Photograph courtesy Pati Jinich's Mexican Today
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Tortilla soup, complete with all the garnishes.
Photograph courtesy Pati Jinich's Mexican Today
The Plate

Making Tortilla Soup Taste Like Home

Chef Pati Jinich makes tortilla soup for her family because it bridges the gap between her native Mexico and their lives in America.

"My family is crazy for chiles in adobo," says Chef Pati Jinich, and it's a good thing, because she put a heaping spoonful of them into her tortilla soup.

Monday, The Plate had the pleasure of joining Jinich, host of PBS' Pati's Mexican Table, in her kitchen to talk about our photo assignment with the National Geographic Your Shot team on Facebook live.

Jinich, who grew up in Mexico City and now lives in Maryland, tells us one of her family's favorite dishes is a simple tortilla soup because it tastes like Mexico and the U.S. at the same time. "I think that tortilla soup is one of those crossover foods that's very nurturing. It's packed with flavor, and it's really fun for the family because they can customize it with all the garnishes."

There are many tortilla soups in Mexico and in America, but all are made from just a few key ingredients—tomatoes, garlic, and onion, she says. By broiling them for about five minutes, "you're bringing out that hidden personality," she says. But don't forget the chiles. Jinich's family prefers chipotle chiles in adobo, a complex-tasting sauce of ripe jalopenos dried, smoked, then pickled, but you can add deeply wrinkled anchos or simple guajillo chiles.

As Jinich pulled together the ingredients for our Facebook Live chat, National Geographer Becky Hale discussed the importance of shooting ingredients and embracing the process of cooking as part of a photographic story, not just the beautiful finished product.

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Charring tomatoes, onion, and garlic brings out their deep, rich flavor, and shooting the cooked v. raw side by side makes for a dramatic food photo.

One of the challenges of photographing food is to make the food look central, so photographers often try shooting ingredients from above. But there's a trick. "Make sure they're straight," Hale says. "If you have photos from above that are not perfectly symmertrial, it can feel accidental." Also, avoid shadows by turning off overhead lights.

The full recipe follows, and can also be found in Jinich's new cookbook, Mexican Today: New and Rediscovered Recipes for Contemporary Kitchens, and on her website.

We invite you to take on our assignment, Taste Like Home, and show us how your kitchen, your table, and your food tell the story of you. Remember to write a great caption that can help us get right inside the shot. The assignment is open through December 27.

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Nothing like the steam rising from a bowl of hot tortilla soup to make your mouth water.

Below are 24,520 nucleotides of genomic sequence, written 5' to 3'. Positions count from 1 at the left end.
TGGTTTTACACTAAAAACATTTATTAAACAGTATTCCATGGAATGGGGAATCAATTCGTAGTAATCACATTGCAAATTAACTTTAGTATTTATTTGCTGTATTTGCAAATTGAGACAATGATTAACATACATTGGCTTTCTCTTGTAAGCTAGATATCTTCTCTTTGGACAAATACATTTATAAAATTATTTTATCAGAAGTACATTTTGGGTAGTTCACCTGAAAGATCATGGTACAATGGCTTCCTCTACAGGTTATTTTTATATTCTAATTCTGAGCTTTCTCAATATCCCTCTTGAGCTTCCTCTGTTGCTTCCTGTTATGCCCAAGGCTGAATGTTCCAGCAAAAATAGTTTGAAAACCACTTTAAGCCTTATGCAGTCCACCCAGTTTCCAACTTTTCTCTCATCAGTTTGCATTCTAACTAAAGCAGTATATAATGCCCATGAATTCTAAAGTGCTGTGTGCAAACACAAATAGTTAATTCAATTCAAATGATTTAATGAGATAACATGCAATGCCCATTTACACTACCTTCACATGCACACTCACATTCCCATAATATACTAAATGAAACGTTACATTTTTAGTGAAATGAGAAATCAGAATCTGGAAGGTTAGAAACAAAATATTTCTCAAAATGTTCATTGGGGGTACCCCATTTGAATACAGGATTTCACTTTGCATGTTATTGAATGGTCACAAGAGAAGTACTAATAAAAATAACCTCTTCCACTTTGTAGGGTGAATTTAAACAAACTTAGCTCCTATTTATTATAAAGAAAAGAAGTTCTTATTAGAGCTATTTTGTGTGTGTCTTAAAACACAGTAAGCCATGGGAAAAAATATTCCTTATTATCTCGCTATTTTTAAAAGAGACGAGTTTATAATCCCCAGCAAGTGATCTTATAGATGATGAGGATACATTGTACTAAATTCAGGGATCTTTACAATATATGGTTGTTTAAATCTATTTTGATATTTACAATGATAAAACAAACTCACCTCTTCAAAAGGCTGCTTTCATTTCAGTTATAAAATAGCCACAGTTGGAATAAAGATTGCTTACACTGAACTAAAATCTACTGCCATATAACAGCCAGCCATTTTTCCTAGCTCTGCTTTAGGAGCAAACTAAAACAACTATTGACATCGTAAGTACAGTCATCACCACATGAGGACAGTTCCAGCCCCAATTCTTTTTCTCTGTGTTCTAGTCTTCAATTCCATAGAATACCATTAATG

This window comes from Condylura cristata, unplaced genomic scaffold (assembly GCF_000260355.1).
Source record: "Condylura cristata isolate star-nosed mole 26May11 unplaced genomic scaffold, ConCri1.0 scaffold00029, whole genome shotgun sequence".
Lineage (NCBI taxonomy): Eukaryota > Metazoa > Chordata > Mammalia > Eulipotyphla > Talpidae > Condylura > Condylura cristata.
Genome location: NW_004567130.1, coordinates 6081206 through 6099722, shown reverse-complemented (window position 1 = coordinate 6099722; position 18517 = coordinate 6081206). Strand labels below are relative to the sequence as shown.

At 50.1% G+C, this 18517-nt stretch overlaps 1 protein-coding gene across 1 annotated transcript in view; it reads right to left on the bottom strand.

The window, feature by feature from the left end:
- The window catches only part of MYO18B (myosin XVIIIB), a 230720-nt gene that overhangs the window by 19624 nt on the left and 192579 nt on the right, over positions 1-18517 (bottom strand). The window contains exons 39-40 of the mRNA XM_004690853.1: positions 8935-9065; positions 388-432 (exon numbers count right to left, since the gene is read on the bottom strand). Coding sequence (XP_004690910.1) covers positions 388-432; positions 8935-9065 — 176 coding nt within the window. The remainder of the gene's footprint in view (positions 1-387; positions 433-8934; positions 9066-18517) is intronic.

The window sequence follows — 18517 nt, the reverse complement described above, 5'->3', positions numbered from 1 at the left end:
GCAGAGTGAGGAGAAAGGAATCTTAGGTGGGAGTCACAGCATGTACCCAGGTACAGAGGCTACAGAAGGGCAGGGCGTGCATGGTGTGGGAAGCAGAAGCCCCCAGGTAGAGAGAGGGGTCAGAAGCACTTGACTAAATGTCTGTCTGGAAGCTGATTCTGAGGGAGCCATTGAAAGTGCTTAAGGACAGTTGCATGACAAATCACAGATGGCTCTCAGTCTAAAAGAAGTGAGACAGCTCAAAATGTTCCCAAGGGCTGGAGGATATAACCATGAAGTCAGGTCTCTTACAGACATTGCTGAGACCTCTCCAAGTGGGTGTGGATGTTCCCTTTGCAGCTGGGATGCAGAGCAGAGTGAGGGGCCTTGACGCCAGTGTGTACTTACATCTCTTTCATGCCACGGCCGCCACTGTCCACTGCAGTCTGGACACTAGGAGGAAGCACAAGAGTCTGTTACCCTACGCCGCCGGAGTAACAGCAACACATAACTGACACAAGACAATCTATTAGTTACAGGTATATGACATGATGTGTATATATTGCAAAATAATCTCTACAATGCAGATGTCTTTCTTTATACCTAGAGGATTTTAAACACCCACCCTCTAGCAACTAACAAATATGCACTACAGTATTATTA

Tortilla Soup

Sopa de Tortilla

Recipe courtesy Pati Jinich

Serves 6

3 guajillo chiles stemmed and seeded

1 pound ripe tomatoes

1 clove garlic

1/2 cup roughly chopped white onion

1/2 teaspoon kosher or coarse sea salt or to taste

2 tablespoons vegetable oil

6 cups chicken broth

1 sprig fresh parsley

12 corn tortillas cut into 1- to 2-inch strips

1 ancho or pasilla chile stemmed, seeded, cut into 1-inch strips and quickly fried (optional, for garnish)

Vegetable oil for frying

8 ounces queso fresco diced

1/2 cup Mexican style cream crème fraiche or sour cream

1 ripe Mexican avocado halved, pitted, meat scooped out and diced

Set a comal or skillet over medium heat. Once it is hot, toast the guajillo chiles for about a minute per side.

In a medium saucepan, place the toasted guajillos, tomatoes, and garlic clove and cover with water. Place over medium-high heat and bring to a boil. Reduce heat to medium and simmer anywhere from 12 to 15 minutes, until tomatoes are fully cooked and mushy, and the guajillos have rehydrated and plumped up.

Place the guajillos, tomatoes, garlic and onion in a blender, along with 1 cup of the simmering liquid and salt. Puree until completely smooth.

In a large soup pot, heat the 2 tablespoons oil over medium-high heat. Once hot, but not smoking, pour in the tomato puree. It will sizzle, make noise and smoke. Partially cover with a lid, if you need to. Let the puree cook, season and thicken, changing from a bright red to a darker red and thicker consistency, for about 12 minutes, stirring occasionally. Pour in the chicken broth, add the parsley sprig and once it comes to a simmer, continue simmering for another 10 minutes. Before serving, remove the parsley sprig.

To prepare the garnishes: Fry or bake the tortilla strips. Flash fry the ancho or pasilla chile strips, literally 5 seconds in already hot oil in a skillet set over medium heat, drain in a paper towel.

Serve in soup bowls. Add a handful of tortilla crisps, and let people decide how much cream, queso fresco, chile crisps and avocado to add to their bowls. Or, if you don’t want to give anyone a choice, place all the garnishes in the soup plates, and pour the hot soup into the bowls at the table.